What keeps a customer coming back?
Customers are gained and lost over the lifetime of any company, but a truly great product or service can keep customers well fed, yet still hungry for more—figuratively speaking. This appetite for more is what continuously adds value to the company over the span of their relationship with customers. Follow our guide to calculating customer lifetime value or jump to our infographic below.
Customer lifetime value (CLV), sometimes referred to as lifetime value (LTV), is the profit margin a company expects to earn over the entirety of their business relationship with the average customer.
When you ask “What is customer lifetime value?” you must account for customer acquisition costs (CAC), ongoing sales and marketing expenses, operating expenses, and, of course, the cost required to manufacture the product and services the company is selling.
Many companies take a short-sighted approach by overlooking this valuable metric and instead optimize for a single sale in the near term. It’s still important to find new customers for the growth of the company, but optimizing the lifetime value of existing customers is also essential for a company to sustain a viable business model.
In fact, an increase in customer retention rates by only 5% has been found to increase profits anywhere from 25% to 95%.1 With this in mind, increasing the expected customer lifetime value is essential.
Since customer lifetime value is a financial projection, it requires a business to make informed assumptions. For example, in order to calculate CLV, a business owner must estimate the value of the average sale, average number of transactions, and the duration of the business relationship with a given customer. Established businesses with historical customer data can more accurately calculate their customer lifetime value.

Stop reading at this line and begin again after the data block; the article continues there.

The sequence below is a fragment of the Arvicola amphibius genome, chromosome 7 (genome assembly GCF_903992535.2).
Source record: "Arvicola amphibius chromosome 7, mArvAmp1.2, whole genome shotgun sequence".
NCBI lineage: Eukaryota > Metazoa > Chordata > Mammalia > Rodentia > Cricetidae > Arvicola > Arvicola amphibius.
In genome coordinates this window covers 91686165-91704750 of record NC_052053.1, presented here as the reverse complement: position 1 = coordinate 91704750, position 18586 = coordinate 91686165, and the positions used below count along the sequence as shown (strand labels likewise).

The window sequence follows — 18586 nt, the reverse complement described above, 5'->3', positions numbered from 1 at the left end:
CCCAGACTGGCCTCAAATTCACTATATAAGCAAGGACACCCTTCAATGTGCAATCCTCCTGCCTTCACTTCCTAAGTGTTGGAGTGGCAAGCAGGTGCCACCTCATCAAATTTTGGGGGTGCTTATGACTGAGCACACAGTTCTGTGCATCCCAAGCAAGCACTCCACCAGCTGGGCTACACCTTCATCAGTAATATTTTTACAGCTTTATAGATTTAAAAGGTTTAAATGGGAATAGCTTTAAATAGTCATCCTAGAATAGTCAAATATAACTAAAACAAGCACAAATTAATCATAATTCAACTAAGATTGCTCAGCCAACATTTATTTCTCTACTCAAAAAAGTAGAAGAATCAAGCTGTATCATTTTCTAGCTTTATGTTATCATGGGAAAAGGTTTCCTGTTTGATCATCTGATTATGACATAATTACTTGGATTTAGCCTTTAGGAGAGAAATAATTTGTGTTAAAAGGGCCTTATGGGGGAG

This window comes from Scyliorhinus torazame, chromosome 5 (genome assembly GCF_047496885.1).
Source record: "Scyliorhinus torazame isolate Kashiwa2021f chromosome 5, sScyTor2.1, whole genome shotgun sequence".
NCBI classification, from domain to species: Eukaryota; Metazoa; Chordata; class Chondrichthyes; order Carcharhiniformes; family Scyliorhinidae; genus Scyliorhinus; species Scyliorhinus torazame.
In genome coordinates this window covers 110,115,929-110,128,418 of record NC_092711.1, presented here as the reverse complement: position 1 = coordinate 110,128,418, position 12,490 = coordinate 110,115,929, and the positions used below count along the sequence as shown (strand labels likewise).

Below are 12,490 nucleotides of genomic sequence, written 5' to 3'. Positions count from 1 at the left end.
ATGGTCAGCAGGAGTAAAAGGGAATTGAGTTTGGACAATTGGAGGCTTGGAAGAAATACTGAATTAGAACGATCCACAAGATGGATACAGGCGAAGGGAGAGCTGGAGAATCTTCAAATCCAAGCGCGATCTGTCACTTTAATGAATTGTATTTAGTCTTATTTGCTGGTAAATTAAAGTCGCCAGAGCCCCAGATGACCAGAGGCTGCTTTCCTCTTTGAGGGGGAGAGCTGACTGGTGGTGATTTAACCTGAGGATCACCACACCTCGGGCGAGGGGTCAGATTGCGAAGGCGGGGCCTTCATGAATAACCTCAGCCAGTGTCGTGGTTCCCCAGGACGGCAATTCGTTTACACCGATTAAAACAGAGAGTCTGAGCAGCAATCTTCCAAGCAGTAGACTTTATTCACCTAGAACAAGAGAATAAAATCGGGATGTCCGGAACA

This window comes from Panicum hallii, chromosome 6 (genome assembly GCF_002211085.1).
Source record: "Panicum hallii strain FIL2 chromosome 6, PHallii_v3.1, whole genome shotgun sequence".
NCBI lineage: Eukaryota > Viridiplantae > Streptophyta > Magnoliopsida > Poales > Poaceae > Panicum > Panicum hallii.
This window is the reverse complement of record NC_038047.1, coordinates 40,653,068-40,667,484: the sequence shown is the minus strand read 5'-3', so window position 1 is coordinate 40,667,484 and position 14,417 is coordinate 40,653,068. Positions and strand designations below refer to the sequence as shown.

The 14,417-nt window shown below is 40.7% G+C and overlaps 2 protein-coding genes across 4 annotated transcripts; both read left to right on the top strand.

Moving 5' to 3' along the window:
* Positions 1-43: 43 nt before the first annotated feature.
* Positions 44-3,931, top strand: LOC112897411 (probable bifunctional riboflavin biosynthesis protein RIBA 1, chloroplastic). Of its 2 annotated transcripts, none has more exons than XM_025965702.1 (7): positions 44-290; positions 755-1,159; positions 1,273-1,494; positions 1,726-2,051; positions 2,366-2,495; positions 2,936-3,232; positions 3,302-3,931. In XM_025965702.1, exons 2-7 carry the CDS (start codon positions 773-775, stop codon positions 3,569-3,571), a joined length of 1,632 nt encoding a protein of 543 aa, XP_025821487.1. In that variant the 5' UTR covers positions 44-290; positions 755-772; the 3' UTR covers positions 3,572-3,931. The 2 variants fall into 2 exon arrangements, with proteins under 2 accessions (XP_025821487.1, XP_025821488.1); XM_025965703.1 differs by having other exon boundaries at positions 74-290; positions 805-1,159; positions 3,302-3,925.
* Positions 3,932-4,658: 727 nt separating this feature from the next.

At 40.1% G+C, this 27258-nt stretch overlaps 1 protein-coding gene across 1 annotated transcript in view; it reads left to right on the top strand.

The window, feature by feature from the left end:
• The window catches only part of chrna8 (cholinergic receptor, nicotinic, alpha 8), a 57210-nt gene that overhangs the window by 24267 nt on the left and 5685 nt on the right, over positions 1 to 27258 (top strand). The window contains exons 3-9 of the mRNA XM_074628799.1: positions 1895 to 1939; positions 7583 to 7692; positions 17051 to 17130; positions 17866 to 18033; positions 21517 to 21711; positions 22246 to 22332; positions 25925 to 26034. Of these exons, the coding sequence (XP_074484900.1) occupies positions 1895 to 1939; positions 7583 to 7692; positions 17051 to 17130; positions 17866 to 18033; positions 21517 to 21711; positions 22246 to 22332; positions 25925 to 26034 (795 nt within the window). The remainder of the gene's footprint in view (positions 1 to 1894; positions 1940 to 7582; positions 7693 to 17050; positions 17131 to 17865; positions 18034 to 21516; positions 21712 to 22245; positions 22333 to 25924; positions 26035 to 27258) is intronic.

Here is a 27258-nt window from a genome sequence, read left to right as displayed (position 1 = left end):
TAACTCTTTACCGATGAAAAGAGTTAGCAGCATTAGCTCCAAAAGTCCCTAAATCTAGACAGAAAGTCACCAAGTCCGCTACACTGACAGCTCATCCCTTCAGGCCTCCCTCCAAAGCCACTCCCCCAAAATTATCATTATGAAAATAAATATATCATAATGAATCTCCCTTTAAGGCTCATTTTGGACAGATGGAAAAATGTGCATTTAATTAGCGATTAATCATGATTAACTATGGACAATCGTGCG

Here’s how to calculate customer lifetime value.
First, calculate the lifetime value by multiplying the average value of a sale, the average number of transactions, and the average customer retention period.
Lifetime Value = Average Value of Sale × Number of Transactions × Retention Time Period
Since the lifetime value of a customer is calculated in gross revenue terms, it does not take operating expenses into consideration. How much did it cost to make the product, advertise, and manage operations? Take these operating expenses into account when calculating customer lifetime value.
Customer Lifetime Value = Average Value of Sale × Number of Transactions × Retention Time Period × Profit Margin
Customer Lifetime Value (CLV) = Lifetime Value × Profit Margin
If you’re looking for a simple way to calculate CLTV for yourself, try our Customer Lifetime Value Calculator.
To give you a concrete customer lifetime value example, let’s create a hypothetical company to calculate the lifetime value of a customer.
The average sale for the boutique clothing retailer, Bellissi, is $50, and the average customer shops with them three times per year for two years. The lifetime value of this customer is calculated as follows:
Lifetime Value = $50 × 3 × 2
After calculating the cost of goods sold (COGS), overhead, marketing, and all other administrative expenses, Bellissi’s profit margin is 20%.
Customer Lifetime Value = $50 × 3 × 2 × 20%
= $300 × 20%
This calculation reveals the customer lifetime value of the average Bellissi customer is $60 — far less than the lifetime value calculated above. As a retailer, this number is used to project cash flow and to understand how many customers you must acquire and retain to reach desired profitability.
When considering what weighs on the customer lifetime value we must consider how the customer perceives the brand in question.
If a customer does not feel any brand loyalty or incur switching costs when transitioning their business to a competitor’s product, then it’s likely that CLV will be impacted negatively. We must also consider how scalable the sales and marketing efforts are when growing revenues and increasing customer lifetime value. Consider the following:
How often do customers stop shopping with a business they’ve previously patronized? The rate of attrition, or churn rate, differs from business to business, depending on the competitive advantage a business can command. Startups, for example, experience a much larger attrition rate than a given industry’s entrenched incumbents.
Churn rate is calculated by:
For example, if a business started the year with 1,000 loyal customers and ended the year with 750 customers, their churn rate would equal 25%. This means 25% of their customers took their business somewhere else.